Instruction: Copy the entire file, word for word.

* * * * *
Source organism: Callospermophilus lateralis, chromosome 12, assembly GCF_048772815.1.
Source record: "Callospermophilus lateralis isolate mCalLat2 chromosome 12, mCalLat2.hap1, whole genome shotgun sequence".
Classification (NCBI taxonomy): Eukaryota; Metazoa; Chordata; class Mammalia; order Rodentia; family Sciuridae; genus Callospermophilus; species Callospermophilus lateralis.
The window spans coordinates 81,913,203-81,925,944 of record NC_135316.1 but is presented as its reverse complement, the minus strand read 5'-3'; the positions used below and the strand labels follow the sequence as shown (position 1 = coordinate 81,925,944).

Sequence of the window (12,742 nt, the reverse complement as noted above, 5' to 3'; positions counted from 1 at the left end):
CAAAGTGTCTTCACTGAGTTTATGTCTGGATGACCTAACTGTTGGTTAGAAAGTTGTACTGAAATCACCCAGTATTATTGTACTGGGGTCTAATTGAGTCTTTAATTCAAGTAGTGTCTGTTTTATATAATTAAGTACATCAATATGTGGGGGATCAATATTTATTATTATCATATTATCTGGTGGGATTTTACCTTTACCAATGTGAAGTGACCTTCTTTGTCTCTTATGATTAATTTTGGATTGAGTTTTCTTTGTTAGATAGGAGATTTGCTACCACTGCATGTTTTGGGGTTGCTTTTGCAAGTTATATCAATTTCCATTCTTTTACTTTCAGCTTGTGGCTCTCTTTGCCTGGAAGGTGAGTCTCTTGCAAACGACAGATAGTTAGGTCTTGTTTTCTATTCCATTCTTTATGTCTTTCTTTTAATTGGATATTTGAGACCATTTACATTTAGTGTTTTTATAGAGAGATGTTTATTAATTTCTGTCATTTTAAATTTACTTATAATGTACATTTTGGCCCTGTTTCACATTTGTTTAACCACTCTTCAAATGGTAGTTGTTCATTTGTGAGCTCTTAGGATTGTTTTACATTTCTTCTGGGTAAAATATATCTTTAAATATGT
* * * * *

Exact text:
Source organism: Callospermophilus lateralis, chromosome 12, assembly GCF_048772815.1.
Source record: "Callospermophilus lateralis isolate mCalLat2 chromosome 12, mCalLat2.hap1, whole genome shotgun sequence".
Classification (NCBI taxonomy): Eukaryota; Metazoa; Chordata; class Mammalia; order Rodentia; family Sciuridae; genus Callospermophilus; species Callospermophilus lateralis.
The window spans coordinates 81,913,203-81,925,944 of record NC_135316.1 but is presented as its reverse complement, the minus strand read 5'-3'; the positions used below and the strand labels follow the sequence as shown (position 1 = coordinate 81,925,944).

Sequence of the window (12,742 nt, the reverse complement as noted above, 5' to 3'; positions counted from 1 at the left end):
CAAAGTGTCTTCACTGAGTTTATGTCTGGATGACCTAACTGTTGGTTAGAAAGTTGTACTGAAATCACCCAGTATTATTGTACTGGGGTCTAATTGAGTCTTTAATTCAAGTAGTGTCTGTTTTATATAATTAAGTACATCAATATGTGGGGGATCAATATTTATTATTATCATATTATCTGGTGGGATTTTACCTTTACCAATGTGAAGTGACCTTCTTTGTCTCTTATGATTAATTTTGGATTGAGTTTTCTTTGTTAGATAGGAGATTTGCTACCACTGCATGTTTTGGGGTTGCTTTTGCAAGTTATATCAATTTCCATTCTTTTACTTTCAGCTTGTGGCTCTCTTTGCCTGGAAGGTGAGTCTCTTGCAAACGACAGATAGTTAGGTCTTGTTTTCTATTCCATTCTTTATGTCTTTCTTTTAATTGGATATTTGAGACCATTTACATTTAGTGTTTTTATAGAGAGATGTTTATTAATTTCTGTCATTTTAAATTTACTTATAATGTACATTTTGGCCCTGTTTCACATTTGTTTAACCACTCTTCAAATGGTAGTTGTTCATTTGTGAGCTCTTAGGATTGTTTTACATTTCTTCTGGGTAAAATATATCTTTAAATATGT